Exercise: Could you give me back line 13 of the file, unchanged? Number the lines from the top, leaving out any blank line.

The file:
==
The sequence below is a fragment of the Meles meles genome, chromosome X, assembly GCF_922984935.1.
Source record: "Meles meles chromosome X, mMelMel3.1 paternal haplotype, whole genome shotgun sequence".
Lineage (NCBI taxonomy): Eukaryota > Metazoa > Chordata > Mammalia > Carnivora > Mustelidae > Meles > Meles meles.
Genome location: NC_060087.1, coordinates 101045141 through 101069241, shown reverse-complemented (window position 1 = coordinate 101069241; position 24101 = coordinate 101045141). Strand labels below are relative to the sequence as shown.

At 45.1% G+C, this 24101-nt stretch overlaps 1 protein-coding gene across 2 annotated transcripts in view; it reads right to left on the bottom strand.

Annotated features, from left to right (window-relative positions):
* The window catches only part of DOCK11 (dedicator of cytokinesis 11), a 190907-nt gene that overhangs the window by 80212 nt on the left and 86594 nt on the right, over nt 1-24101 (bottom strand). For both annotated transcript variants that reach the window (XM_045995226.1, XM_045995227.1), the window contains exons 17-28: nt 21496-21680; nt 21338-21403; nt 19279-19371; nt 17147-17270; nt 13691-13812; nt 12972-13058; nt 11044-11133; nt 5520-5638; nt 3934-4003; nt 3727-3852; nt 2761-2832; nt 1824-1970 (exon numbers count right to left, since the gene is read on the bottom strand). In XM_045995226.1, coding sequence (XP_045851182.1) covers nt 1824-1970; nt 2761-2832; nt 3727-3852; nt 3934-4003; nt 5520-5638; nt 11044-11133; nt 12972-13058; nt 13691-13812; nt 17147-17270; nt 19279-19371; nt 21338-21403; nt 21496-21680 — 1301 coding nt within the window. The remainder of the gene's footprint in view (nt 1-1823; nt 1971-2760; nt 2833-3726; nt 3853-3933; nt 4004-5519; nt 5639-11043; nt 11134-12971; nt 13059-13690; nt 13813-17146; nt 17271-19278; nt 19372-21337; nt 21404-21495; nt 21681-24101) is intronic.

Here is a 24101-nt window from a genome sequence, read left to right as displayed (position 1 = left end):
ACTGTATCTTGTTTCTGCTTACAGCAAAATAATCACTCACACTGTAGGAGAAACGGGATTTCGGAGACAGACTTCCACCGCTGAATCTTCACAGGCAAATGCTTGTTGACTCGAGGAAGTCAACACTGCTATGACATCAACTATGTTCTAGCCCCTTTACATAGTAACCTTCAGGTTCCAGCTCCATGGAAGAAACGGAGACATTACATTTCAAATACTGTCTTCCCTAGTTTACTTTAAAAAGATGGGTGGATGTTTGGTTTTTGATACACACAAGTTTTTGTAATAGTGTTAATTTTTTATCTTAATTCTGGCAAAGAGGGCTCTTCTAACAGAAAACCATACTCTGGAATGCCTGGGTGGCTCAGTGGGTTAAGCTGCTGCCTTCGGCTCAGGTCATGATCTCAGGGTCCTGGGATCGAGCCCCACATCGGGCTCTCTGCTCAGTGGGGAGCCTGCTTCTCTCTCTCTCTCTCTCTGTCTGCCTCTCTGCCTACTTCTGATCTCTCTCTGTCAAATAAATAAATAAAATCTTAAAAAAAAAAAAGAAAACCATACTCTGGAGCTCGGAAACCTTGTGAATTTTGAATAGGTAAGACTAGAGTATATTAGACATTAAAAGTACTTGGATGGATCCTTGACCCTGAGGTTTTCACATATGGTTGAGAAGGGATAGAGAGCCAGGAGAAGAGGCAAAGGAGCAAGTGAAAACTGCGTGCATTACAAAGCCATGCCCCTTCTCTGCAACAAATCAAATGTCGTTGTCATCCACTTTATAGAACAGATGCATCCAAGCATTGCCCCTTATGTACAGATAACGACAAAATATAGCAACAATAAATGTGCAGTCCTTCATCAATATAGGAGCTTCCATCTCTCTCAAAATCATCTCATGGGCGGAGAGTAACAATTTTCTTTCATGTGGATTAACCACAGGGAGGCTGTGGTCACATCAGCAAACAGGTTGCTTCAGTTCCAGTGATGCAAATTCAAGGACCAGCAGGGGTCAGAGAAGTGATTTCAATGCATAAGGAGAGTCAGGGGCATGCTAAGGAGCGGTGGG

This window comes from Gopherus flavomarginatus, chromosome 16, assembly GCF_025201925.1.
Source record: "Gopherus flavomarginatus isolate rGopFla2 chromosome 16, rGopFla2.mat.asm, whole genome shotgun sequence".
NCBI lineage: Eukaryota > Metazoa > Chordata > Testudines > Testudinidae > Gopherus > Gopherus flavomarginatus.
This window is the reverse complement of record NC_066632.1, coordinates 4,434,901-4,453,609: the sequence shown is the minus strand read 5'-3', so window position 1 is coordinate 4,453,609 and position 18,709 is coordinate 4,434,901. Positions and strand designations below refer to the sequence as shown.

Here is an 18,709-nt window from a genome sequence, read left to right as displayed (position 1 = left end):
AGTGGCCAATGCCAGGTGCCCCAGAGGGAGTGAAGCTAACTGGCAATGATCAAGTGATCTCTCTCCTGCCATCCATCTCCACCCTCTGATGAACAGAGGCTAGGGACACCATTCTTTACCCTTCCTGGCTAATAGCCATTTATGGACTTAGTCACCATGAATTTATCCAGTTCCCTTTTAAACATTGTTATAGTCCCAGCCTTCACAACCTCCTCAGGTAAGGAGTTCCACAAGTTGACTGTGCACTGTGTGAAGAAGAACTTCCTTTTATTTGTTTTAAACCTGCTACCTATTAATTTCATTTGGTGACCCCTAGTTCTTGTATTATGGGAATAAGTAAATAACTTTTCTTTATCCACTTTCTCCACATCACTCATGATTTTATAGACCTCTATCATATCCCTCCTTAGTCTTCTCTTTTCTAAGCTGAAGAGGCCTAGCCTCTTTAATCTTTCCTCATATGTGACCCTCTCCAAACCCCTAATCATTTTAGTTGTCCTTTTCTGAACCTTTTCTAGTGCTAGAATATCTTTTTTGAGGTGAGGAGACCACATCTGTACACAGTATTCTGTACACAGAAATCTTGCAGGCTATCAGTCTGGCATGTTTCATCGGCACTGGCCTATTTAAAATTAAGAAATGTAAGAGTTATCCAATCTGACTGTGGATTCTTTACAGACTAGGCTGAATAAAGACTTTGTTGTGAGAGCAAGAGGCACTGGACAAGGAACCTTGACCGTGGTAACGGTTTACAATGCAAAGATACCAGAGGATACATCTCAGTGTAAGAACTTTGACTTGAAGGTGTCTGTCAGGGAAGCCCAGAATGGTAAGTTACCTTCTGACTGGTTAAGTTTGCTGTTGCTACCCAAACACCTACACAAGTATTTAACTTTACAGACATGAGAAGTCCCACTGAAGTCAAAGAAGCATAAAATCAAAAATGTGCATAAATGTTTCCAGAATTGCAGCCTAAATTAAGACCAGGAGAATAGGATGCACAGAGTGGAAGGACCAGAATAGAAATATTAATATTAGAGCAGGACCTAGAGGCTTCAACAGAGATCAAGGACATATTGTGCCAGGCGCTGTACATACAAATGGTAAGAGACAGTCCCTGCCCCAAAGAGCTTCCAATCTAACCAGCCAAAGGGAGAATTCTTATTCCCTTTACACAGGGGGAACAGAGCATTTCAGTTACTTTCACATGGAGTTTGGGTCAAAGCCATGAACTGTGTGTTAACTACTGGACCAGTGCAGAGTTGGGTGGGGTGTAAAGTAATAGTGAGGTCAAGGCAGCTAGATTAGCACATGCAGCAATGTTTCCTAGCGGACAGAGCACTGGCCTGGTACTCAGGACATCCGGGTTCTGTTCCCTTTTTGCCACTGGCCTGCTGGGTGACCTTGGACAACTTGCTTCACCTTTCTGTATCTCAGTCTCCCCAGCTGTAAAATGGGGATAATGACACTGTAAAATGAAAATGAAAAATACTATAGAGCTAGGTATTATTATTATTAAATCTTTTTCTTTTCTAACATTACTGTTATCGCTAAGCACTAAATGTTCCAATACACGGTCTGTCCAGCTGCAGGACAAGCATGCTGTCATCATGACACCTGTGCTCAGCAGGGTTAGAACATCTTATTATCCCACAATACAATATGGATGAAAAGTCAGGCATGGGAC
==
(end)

This window is the reverse complement of record NC_066632.1, coordinates 4,434,901-4,453,609: the sequence shown is the minus strand read 5'-3', so window position 1 is coordinate 4,453,609 and position 18,709 is coordinate 4,434,901. Positions and strand designations below refer to the sequence as shown.